As it is well appreciated by those skilled in the art, that the issued patents in this art are too numerous to list. Inasmuch as there is disclosed in these patents in some way or another a resin system, an isocyanate, and a polymer, because of the common nature of the polyurethane polymer, these patents are all illustrative of polyurethane polymers as such. However, differences in the various polymers associated with resin systems or isocyanates, the proportions of each, linearity and branching of resin chains and funtionality dfunctionality of isocyanates, which are often thought to be obvious to the uninitiated, are far more complex and subtle and often represent painstaking investigation of critical parameters and variables. If hydrophilicity or water absorbtion has been sought for polyurethane polymers, it has more generally been sought for polymers from which foams are formed which are useful as sponges. In general, the hydrophilic polymers have been rather soft and/or non-durable.
In respect to the present invention and the polymer system aspect thereof, the prior art which pertains to the same is most closely related to producing shapes, films, sheets and coatings which are strong and desirably non-variant in properties in either dry or wet state. However, whereas the prior art as a desideratum has striven to form strongly hydrophobic systems for the reason that the strongly hydrophobic polymers display low, if any, dimensional variation in the polymer, the present polymer system is directed to a combination of properties, i.e., high hydrophilicity, excellent polymer properties in the wet state, and variations from dry to wet state which are tolerably uniform.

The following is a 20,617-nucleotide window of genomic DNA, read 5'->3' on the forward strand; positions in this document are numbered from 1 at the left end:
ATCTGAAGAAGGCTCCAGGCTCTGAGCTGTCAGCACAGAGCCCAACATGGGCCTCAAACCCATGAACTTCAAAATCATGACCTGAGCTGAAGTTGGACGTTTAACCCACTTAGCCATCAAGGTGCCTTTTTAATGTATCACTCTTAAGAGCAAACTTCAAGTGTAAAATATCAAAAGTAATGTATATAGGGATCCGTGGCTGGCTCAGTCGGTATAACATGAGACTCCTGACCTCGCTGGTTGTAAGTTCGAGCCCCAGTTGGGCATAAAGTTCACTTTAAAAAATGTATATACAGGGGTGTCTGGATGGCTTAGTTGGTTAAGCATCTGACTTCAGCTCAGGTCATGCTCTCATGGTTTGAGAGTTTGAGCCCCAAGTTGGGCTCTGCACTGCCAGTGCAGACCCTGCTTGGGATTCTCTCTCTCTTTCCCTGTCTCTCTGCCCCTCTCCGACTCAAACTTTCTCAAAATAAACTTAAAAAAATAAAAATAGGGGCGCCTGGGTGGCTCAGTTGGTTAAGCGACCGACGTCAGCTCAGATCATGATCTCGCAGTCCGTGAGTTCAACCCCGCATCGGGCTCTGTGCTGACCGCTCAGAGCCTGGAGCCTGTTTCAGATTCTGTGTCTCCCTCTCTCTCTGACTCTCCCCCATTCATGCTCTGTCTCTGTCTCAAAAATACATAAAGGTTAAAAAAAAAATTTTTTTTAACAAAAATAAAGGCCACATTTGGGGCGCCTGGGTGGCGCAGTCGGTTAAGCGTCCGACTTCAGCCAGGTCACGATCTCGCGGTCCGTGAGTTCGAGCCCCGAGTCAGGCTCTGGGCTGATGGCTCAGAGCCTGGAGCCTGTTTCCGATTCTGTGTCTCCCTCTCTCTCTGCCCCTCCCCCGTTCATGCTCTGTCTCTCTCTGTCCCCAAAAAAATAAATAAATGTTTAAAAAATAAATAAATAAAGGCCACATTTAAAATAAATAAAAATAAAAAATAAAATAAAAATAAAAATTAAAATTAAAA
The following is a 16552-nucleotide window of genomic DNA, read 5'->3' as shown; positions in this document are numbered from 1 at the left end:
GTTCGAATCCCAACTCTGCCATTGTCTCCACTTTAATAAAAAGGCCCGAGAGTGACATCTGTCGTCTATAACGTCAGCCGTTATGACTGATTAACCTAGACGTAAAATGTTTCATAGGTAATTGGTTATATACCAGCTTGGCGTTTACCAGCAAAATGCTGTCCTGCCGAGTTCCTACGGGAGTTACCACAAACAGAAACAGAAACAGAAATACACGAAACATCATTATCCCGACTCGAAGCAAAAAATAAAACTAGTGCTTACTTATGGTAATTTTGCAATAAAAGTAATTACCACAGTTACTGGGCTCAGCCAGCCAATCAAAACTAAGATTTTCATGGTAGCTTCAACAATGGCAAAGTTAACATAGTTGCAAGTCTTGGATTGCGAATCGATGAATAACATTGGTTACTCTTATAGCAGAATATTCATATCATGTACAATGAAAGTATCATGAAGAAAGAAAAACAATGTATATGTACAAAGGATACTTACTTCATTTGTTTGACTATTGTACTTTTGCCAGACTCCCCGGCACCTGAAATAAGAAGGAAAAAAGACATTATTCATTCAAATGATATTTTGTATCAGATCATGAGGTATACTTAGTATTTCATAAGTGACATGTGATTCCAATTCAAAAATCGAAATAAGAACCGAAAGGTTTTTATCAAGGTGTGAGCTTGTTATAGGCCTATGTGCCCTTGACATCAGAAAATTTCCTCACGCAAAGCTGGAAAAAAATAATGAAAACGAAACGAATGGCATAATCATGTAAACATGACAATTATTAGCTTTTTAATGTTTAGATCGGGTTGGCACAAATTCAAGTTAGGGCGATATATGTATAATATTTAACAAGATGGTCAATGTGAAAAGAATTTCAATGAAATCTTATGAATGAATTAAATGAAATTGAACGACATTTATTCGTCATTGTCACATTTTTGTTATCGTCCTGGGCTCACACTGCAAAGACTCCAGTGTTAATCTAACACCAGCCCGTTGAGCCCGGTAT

Of the more prevalent resin systems for producing soft hydrophilic polyurethanes, the polyethylene glycol and polyalkylene amine resin systems are known; the last two resin systems--in distinction from the polypropylene glycol resin systems which are generally hydrophobic--are used for this purpose. Further, the combination of the polyethylene glycol and polypropylene glycol resins with an appropriate, i.e., far in excess of stoichiometric requirements of isocyanate have been used to achieve sufficient softness and at the same time, sufficient hydrophobicity so that the end product would have the desirable properties. Predominantly, aromatic polyisocyanates such as toluene diisocyanate have been used as the isocyanates.
In reference to the isocyanates which have been employed in combination with the above described resins, conventional aromatic isocyanates, when reacted with the various resins, display properties which are often unacceptable for a number of reasons.
Although the unacceptable properties can be tolerated in a number of products, in other products the use of aromatic diisocyanates have been found to be acceptable as a result of price, availability, and well researched and known properties despite the instability and/or degradation of the aromatic diisocyanate in the polyurethane end polymer.
In addition to the polyurethane polymer system a now analogous polymer system used heretofore is disclosed in a series of patents directed to acrylic and methacrylic acid hydroxy lower alkyl esters or amides thereof or hydroxy lower alkoxy alkyl esters or amides thereof.